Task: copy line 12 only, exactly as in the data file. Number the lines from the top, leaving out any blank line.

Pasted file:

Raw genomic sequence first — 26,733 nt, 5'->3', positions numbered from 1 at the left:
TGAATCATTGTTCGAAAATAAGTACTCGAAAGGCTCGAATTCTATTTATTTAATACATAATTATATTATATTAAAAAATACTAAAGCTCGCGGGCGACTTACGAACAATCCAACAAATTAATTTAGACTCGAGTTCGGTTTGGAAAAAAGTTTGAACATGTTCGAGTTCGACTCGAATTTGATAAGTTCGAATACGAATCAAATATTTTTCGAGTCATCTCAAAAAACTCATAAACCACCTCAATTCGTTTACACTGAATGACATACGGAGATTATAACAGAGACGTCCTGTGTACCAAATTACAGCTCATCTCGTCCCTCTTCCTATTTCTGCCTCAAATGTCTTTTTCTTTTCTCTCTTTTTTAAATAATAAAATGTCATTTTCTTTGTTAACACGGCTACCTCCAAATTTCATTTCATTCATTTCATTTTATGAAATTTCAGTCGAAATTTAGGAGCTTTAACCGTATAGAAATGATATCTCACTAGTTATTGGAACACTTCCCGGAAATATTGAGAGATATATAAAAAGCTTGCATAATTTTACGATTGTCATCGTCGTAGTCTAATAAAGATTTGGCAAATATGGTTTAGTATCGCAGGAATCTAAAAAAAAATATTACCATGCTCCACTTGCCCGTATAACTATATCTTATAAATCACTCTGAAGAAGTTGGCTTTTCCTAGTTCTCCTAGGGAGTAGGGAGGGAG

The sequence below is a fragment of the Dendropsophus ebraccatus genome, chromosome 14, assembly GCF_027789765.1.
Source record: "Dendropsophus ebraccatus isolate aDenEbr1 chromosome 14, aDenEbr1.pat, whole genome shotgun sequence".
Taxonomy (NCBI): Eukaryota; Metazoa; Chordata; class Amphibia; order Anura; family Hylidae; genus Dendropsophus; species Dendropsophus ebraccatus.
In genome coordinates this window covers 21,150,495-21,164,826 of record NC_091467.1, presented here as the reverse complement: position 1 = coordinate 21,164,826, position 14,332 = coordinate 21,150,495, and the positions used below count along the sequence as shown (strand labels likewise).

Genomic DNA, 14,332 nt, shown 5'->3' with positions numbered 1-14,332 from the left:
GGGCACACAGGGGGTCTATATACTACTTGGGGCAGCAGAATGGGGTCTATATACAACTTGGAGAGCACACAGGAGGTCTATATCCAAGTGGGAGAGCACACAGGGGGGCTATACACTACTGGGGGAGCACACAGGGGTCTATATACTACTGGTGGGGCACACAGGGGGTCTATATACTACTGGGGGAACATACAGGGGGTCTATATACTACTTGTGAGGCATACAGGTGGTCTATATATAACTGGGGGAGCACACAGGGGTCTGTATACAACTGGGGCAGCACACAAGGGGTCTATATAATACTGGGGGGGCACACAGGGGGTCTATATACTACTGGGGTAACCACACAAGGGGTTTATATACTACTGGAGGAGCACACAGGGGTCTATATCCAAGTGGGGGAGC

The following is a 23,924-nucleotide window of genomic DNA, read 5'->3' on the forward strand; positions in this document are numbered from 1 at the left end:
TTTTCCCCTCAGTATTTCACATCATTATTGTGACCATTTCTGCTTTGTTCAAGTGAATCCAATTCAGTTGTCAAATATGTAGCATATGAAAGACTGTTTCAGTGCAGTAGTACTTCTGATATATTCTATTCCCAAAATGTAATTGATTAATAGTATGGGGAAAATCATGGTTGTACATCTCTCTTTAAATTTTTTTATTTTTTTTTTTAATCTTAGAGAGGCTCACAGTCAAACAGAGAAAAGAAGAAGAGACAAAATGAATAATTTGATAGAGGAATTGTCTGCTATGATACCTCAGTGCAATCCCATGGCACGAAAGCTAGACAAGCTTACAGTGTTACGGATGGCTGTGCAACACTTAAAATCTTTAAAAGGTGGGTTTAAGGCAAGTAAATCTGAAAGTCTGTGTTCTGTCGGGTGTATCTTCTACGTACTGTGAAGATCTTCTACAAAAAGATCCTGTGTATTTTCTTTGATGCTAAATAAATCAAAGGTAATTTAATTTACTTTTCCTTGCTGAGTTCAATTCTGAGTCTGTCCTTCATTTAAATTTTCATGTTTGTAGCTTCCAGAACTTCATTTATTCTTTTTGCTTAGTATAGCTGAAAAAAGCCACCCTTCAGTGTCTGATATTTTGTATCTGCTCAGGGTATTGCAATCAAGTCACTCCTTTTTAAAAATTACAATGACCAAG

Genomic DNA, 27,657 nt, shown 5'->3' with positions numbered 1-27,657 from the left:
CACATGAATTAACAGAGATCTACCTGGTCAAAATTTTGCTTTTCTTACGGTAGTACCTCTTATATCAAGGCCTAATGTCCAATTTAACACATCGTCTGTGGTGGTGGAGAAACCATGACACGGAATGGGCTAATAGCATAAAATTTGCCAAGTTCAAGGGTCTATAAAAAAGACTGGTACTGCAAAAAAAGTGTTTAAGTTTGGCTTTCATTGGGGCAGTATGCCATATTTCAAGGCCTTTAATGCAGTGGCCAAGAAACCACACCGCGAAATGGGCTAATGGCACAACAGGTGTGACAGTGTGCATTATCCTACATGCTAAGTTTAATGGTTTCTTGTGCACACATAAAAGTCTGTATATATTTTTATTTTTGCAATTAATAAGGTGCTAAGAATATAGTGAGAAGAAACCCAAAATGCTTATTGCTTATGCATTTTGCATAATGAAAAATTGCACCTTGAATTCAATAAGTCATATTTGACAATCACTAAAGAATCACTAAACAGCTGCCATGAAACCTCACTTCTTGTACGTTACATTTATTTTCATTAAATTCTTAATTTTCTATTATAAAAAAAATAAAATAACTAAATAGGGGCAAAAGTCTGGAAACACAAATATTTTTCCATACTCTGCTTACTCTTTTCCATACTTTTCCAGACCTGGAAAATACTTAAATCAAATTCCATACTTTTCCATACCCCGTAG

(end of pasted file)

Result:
CACATGAATTAACAGAGATCTACCTGGTCAAAATTTTGCTTTTCTTACGGTAGTACCTCTTATATCAAGGCCTAATGTCCAATTTAACACATCGTCTGTGGTGGTGGAGAAACCATGACACGGAATGGGCTAATAGCATAAAATTTGCCAAGTTCAAGGGTCTATAAAAAAGACTGGTACTGCAAAAAAAGTGTTTAAGTTTGGCTTTCATTGGGGCAGTATGCCATATTTCAAGGCCTTTAATGCAGTGGCCAAGAAACCACACCGCGAAATGGGCTAATGGCACAACAGGTGTGACAGTGTGCATTATCCTACATGCTAAGTTTAATGGTTTCTTGTGCACACATAAAAGTCTGTATATATTTTTATTTTTGCAATTAATAAGGTGCTAAGAATATAGTGAGAAGAAACCCAAAATGCTTATTGCTTATGCATTTTGCATAATGAAAAATTGCACCTTGAATTCAATAAGTCATATTTGACAATCACTAAAGAATCACTAAACAGCTGCCATGAAACCTCACTTCTTGTACGTTACATTTATTTTCATTAAATTCTTAATTTTCTATTATAAAAAAAATAAAATAACTAAATAGGGGCAAAAGTCTGGAAACACAAATATTTTTCCATACTCTGCTTACTCTTTTCCATACTTTTCCAGACCTGGAAAATACTTAAATCAAATTCCATACTTTTCCATACCCCGTAG